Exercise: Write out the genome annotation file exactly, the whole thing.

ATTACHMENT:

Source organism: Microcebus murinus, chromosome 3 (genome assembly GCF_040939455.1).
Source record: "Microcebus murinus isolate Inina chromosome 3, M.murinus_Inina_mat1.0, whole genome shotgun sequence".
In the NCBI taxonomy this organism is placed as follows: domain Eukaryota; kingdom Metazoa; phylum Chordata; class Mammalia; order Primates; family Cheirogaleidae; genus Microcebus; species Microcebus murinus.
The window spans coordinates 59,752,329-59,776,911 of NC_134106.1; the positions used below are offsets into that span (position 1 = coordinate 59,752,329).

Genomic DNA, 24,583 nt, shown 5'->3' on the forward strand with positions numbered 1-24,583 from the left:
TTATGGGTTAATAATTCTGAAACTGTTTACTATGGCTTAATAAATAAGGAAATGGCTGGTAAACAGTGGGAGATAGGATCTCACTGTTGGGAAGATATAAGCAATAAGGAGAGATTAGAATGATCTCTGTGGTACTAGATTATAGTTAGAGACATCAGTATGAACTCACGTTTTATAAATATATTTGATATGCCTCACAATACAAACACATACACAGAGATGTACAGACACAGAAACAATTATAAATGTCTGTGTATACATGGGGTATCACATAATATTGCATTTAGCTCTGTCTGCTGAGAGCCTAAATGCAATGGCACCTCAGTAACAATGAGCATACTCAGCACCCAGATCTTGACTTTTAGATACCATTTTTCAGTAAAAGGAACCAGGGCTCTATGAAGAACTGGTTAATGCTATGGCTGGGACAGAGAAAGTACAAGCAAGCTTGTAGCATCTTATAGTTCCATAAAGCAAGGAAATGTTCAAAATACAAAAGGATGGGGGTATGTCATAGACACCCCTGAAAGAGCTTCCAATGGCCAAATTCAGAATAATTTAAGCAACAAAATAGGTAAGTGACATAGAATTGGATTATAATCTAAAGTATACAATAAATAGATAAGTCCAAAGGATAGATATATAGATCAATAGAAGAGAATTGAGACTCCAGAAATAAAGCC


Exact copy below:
Source organism: Microcebus murinus, chromosome 3 (genome assembly GCF_040939455.1).
Source record: "Microcebus murinus isolate Inina chromosome 3, M.murinus_Inina_mat1.0, whole genome shotgun sequence".
In the NCBI taxonomy this organism is placed as follows: domain Eukaryota; kingdom Metazoa; phylum Chordata; class Mammalia; order Primates; family Cheirogaleidae; genus Microcebus; species Microcebus murinus.
The window spans coordinates 59,752,329-59,776,911 of NC_134106.1; the positions used below are offsets into that span (position 1 = coordinate 59,752,329).

Genomic DNA, 24,583 nt, shown 5'->3' on the forward strand with positions numbered 1-24,583 from the left:
TTATGGGTTAATAATTCTGAAACTGTTTACTATGGCTTAATAAATAAGGAAATGGCTGGTAAACAGTGGGAGATAGGATCTCACTGTTGGGAAGATATAAGCAATAAGGAGAGATTAGAATGATCTCTGTGGTACTAGATTATAGTTAGAGACATCAGTATGAACTCACGTTTTATAAATATATTTGATATGCCTCACAATACAAACACATACACAGAGATGTACAGACACAGAAACAATTATAAATGTCTGTGTATACATGGGGTATCACATAATATTGCATTTAGCTCTGTCTGCTGAGAGCCTAAATGCAATGGCACCTCAGTAACAATGAGCATACTCAGCACCCAGATCTTGACTTTTAGATACCATTTTTCAGTAAAAGGAACCAGGGCTCTATGAAGAACTGGTTAATGCTATGGCTGGGACAGAGAAAGTACAAGCAAGCTTGTAGCATCTTATAGTTCCATAAAGCAAGGAAATGTTCAAAATACAAAAGGATGGGGGTATGTCATAGACACCCCTGAAAGAGCTTCCAATGGCCAAATTCAGAATAATTTAAGCAACAAAATAGGTAAGTGACATAGAATTGGATTATAATCTAAAGTATACAATAAATAGATAAGTCCAAAGGATAGATATATAGATCAATAGAAGAGAATTGAGACTCCAGAAATAAAGCC